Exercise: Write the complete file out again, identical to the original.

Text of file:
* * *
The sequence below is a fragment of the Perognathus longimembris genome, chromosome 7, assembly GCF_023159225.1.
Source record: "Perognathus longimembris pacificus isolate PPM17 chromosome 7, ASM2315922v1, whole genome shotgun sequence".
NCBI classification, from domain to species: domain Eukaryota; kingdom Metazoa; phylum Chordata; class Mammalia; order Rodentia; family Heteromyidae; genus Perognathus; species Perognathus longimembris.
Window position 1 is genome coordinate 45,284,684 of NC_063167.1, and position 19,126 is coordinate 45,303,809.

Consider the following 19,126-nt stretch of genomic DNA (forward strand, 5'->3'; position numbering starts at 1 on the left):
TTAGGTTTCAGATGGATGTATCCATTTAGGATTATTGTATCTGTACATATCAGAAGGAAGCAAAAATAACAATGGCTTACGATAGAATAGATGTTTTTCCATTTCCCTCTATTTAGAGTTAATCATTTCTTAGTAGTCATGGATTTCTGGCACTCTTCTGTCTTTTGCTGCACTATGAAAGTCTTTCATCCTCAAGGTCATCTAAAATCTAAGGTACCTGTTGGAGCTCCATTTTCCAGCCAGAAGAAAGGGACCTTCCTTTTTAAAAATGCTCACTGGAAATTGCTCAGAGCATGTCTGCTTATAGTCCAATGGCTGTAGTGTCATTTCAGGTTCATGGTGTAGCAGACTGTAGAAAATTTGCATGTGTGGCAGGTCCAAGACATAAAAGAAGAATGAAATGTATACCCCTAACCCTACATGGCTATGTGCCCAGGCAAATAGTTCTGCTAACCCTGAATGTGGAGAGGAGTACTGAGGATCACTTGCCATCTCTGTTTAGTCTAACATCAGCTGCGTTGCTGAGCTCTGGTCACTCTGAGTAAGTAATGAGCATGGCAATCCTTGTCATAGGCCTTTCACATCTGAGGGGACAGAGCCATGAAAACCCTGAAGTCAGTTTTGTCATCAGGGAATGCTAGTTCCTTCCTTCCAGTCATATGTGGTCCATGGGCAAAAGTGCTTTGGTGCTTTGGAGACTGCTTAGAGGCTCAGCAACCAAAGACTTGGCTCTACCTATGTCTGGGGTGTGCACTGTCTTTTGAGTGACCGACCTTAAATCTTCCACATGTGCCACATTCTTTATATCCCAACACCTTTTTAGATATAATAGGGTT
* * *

The sequence below is a fragment of the Perognathus longimembris genome, chromosome 7, assembly GCF_023159225.1.
Source record: "Perognathus longimembris pacificus isolate PPM17 chromosome 7, ASM2315922v1, whole genome shotgun sequence".
NCBI classification, from domain to species: domain Eukaryota; kingdom Metazoa; phylum Chordata; class Mammalia; order Rodentia; family Heteromyidae; genus Perognathus; species Perognathus longimembris.
Window position 1 is genome coordinate 45,284,684 of NC_063167.1, and position 19,126 is coordinate 45,303,809.

Consider the following 19,126-nt stretch of genomic DNA (forward strand, 5'->3'; position numbering starts at 1 on the left):
TTAGGTTTCAGATGGATGTATCCATTTAGGATTATTGTATCTGTACATATCAGAAGGAAGCAAAAATAACAATGGCTTACGATAGAATAGATGTTTTTCCATTTCCCTCTATTTAGAGTTAATCATTTCTTAGTAGTCATGGATTTCTGGCACTCTTCTGTCTTTTGCTGCACTATGAAAGTCTTTCATCCTCAAGGTCATCTAAAATCTAAGGTACCTGTTGGAGCTCCATTTTCCAGCCAGAAGAAAGGGACCTTCCTTTTTAAAAATGCTCACTGGAAATTGCTCAGAGCATGTCTGCTTATAGTCCAATGGCTGTAGTGTCATTTCAGGTTCATGGTGTAGCAGACTGTAGAAAATTTGCATGTGTGGCAGGTCCAAGACATAAAAGAAGAATGAAATGTATACCCCTAACCCTACATGGCTATGTGCCCAGGCAAATAGTTCTGCTAACCCTGAATGTGGAGAGGAGTACTGAGGATCACTTGCCATCTCTGTTTAGTCTAACATCAGCTGCGTTGCTGAGCTCTGGTCACTCTGAGTAAGTAATGAGCATGGCAATCCTTGTCATAGGCCTTTCACATCTGAGGGGACAGAGCCATGAAAACCCTGAAGTCAGTTTTGTCATCAGGGAATGCTAGTTCCTTCCTTCCAGTCATATGTGGTCCATGGGCAAAAGTGCTTTGGTGCTTTGGAGACTGCTTAGAGGCTCAGCAACCAAAGACTTGGCTCTACCTATGTCTGGGGTGTGCACTGTCTTTTGAGTGACCGACCTTAAATCTTCCACATGTGCCACATTCTTTATATCCCAACACCTTTTTAGATATAATAGGGTT